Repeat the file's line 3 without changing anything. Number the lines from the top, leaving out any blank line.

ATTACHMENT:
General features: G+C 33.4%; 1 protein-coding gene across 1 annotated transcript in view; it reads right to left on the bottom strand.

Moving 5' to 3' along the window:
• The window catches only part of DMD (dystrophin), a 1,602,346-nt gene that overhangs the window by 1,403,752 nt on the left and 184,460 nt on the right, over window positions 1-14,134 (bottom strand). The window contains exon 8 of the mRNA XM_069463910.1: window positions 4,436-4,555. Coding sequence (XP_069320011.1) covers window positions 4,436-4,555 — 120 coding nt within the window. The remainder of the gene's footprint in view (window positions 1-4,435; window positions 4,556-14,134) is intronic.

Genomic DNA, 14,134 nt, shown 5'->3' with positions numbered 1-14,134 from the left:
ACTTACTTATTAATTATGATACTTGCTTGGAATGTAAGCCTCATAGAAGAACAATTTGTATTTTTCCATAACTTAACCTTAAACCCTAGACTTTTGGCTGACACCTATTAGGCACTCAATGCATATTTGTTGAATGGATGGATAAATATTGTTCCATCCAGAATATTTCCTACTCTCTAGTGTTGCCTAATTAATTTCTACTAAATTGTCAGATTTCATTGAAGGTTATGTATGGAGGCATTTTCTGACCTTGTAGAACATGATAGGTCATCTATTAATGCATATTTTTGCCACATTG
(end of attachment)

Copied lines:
• The window catches only part of DMD (dystrophin), a 1,602,346-nt gene that overhangs the window by 1,403,752 nt on the left and 184,460 nt on the right, over window positions 1-14,134 (bottom strand). The window contains exon 8 of the mRNA XM_069463910.1: window positions 4,436-4,555. Coding sequence (XP_069320011.1) covers window positions 4,436-4,555 — 120 coding nt within the window. The remainder of the gene's footprint in view (window positions 1-4,435; window positions 4,556-14,134) is intronic.